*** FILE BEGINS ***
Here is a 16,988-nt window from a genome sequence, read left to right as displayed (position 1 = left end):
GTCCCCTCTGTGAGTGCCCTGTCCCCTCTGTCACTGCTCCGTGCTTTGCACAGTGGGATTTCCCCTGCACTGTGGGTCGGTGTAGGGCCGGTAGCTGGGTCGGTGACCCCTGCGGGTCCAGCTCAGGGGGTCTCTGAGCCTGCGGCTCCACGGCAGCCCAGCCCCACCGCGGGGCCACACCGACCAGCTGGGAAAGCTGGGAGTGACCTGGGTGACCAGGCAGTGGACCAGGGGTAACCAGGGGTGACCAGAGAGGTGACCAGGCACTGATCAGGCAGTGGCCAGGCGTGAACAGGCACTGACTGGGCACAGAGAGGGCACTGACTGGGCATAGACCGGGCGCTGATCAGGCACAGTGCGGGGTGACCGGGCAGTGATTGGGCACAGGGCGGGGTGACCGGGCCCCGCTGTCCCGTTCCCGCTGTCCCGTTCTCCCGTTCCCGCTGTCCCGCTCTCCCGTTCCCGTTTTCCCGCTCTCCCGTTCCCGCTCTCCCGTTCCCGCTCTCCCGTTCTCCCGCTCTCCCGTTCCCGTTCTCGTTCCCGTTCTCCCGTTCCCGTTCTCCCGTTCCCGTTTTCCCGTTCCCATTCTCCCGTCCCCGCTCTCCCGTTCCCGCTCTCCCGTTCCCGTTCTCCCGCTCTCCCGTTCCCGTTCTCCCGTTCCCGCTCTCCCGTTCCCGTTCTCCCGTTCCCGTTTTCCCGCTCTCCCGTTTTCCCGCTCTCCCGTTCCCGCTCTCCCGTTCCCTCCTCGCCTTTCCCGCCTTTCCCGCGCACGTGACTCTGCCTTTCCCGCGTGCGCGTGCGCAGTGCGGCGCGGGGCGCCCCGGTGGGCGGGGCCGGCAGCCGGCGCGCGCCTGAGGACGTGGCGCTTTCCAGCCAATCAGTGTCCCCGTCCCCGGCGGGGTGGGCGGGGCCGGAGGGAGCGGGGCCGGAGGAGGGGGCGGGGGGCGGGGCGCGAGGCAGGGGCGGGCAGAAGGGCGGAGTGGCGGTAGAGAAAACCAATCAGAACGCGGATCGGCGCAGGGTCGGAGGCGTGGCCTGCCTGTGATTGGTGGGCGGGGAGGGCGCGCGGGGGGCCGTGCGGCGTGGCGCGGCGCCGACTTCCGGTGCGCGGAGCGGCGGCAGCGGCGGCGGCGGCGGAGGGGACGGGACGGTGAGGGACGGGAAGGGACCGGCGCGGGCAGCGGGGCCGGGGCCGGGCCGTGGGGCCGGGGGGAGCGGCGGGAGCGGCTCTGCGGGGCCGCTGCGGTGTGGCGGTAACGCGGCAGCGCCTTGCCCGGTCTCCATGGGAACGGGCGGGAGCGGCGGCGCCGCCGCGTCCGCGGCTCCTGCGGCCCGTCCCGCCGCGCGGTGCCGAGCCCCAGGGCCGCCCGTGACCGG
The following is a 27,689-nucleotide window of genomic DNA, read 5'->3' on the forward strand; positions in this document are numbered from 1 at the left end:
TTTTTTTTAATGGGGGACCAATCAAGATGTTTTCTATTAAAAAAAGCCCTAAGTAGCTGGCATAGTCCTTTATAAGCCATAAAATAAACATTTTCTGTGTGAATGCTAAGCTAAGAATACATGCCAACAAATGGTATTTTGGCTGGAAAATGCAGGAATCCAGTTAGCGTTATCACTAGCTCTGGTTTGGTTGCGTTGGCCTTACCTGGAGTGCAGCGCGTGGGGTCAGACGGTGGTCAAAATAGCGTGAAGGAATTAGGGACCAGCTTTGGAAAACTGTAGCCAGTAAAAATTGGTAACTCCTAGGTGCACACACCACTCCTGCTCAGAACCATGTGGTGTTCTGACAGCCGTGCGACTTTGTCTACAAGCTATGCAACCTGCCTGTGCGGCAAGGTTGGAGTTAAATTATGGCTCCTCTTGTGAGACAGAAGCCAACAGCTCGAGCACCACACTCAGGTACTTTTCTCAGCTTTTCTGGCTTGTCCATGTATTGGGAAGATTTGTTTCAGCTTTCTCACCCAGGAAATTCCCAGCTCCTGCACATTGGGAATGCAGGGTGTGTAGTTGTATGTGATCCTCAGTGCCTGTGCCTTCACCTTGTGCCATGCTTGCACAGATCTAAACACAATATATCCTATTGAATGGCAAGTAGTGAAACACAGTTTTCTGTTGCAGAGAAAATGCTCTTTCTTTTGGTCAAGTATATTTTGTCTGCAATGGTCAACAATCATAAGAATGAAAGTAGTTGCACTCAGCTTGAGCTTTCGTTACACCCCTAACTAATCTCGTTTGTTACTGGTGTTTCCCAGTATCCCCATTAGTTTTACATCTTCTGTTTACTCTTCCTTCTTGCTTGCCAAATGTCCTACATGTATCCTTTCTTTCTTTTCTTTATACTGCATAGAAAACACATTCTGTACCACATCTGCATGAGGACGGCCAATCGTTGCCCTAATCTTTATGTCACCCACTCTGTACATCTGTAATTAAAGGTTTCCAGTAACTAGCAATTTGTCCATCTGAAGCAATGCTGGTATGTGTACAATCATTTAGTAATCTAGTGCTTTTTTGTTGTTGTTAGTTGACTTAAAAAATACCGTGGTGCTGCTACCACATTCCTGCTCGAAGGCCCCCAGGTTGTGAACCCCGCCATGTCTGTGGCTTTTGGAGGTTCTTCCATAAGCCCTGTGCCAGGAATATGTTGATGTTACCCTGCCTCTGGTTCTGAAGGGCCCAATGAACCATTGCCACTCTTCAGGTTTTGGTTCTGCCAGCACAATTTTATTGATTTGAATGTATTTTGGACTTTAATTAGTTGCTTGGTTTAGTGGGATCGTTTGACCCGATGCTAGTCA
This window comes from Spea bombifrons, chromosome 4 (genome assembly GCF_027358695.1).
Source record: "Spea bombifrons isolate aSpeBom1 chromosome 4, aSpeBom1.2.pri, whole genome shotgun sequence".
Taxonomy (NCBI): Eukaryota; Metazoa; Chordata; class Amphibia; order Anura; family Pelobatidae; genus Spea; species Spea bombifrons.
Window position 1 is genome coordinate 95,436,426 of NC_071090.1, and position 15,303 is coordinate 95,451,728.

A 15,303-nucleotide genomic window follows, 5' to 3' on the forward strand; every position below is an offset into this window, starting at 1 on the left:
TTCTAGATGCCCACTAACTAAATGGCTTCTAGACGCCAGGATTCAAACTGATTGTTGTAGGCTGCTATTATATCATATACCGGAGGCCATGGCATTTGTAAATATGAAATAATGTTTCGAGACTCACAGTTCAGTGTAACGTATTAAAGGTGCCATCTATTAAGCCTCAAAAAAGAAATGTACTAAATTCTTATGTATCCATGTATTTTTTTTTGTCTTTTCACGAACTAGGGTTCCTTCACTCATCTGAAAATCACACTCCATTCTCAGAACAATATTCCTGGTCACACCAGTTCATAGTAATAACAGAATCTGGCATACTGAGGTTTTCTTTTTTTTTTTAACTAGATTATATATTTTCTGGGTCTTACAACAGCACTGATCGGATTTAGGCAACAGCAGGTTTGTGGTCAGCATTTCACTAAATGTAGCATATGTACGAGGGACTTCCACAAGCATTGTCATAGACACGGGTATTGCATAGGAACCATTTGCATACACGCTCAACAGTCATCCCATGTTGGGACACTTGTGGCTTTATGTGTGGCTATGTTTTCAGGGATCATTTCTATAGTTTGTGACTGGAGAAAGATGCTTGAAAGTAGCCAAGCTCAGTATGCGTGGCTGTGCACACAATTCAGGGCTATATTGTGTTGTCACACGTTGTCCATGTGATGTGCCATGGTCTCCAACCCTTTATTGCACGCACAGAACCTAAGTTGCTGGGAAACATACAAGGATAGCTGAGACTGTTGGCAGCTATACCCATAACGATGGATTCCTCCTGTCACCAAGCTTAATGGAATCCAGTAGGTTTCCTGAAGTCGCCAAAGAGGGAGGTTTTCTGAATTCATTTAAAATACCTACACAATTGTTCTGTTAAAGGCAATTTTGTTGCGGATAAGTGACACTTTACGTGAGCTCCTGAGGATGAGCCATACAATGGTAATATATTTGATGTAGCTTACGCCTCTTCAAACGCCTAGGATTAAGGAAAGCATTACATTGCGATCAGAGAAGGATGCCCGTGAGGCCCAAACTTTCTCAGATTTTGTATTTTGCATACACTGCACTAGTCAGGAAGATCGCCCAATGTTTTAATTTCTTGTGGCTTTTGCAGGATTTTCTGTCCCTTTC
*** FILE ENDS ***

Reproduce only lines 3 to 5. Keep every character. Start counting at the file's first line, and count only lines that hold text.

The following is a 27,689-nucleotide window of genomic DNA, read 5'->3' on the forward strand; positions in this document are numbered from 1 at the left end:
TTTTTTTTAATGGGGGACCAATCAAGATGTTTTCTATTAAAAAAAGCCCTAAGTAGCTGGCATAGTCCTTTATAAGCCATAAAATAAACATTTTCTGTGTGAATGCTAAGCTAAGAATACATGCCAACAAATGGTATTTTGGCTGGAAAATGCAGGAATCCAGTTAGCGTTATCACTAGCTCTGGTTTGGTTGCGTTGGCCTTACCTGGAGTGCAGCGCGTGGGGTCAGACGGTGGTCAAAATAGCGTGAAGGAATTAGGGACCAGCTTTGGAAAACTGTAGCCAGTAAAAATTGGTAACTCCTAGGTGCACACACCACTCCTGCTCAGAACCATGTGGTGTTCTGACAGCCGTGCGACTTTGTCTACAAGCTATGCAACCTGCCTGTGCGGCAAGGTTGGAGTTAAATTATGGCTCCTCTTGTGAGACAGAAGCCAACAGCTCGAGCACCACACTCAGGTACTTTTCTCAGCTTTTCTGGCTTGTCCATGTATTGGGAAGATTTGTTTCAGCTTTCTCACCCAGGAAATTCCCAGCTCCTGCACATTGGGAATGCAGGGTGTGTAGTTGTATGTGATCCTCAGTGCCTGTGCCTTCACCTTGTGCCATGCTTGCACAGATCTAAACACAATATATCCTATTGAATGGCAAGTAGTGAAACACAGTTTTCTGTTGCAGAGAAAATGCTCTTTCTTTTGGTCAAGTATATTTTGTCTGCAATGGTCAACAATCATAAGAATGAAAGTAGTTGCACTCAGCTTGAGCTTTCGTTACACCCCTAACTAATCTCGTTTGTTACTGGTGTTTCCCAGTATCCCCATTAGTTTTACATCTTCTGTTTACTCTTCCTTCTTGCTTGCCAAATGTCCTACATGTATCCTTTCTTTCTTTTCTTTATACTGCATAGAAAACACATTCTGTACCACATCTGCATGAGGACGGCCAATCGTTGCCCTAATCTTTATGTCACCCACTCTGTACATCTGTAATTAAAGGTTTCCAGTAACTAGCAATTTGTCCATCTGAAGCAATGCTGGTATGTGTACAATCATTTAGTAATCTAGTGCTTTTTTGTTGTTGTTAGTTGACTTAAAAAATACCGTGGTGCTGCTACCACATTCCTGCTCGAAGGCCCCCAGGTTGTGAACCCCGCCATGTCTGTGGCTTTTGGAGGTTCTTCCATAAGCCCTGTGCCAGGAATATGTTGATGTTACCCTGCCTCTGGTTCTGAAGGGCCCAATGAACCATTGCCACTCTTCAGGTTTTGGTTCTGCCAGCACAATTTTATTGATTTGAATGTATTTTGGACTTTAATTAGTTGCTTGGTTTAGTGGGATCGTTTGACCCGATGCTAGTCA
This window comes from Spea bombifrons, chromosome 4 (genome assembly GCF_027358695.1).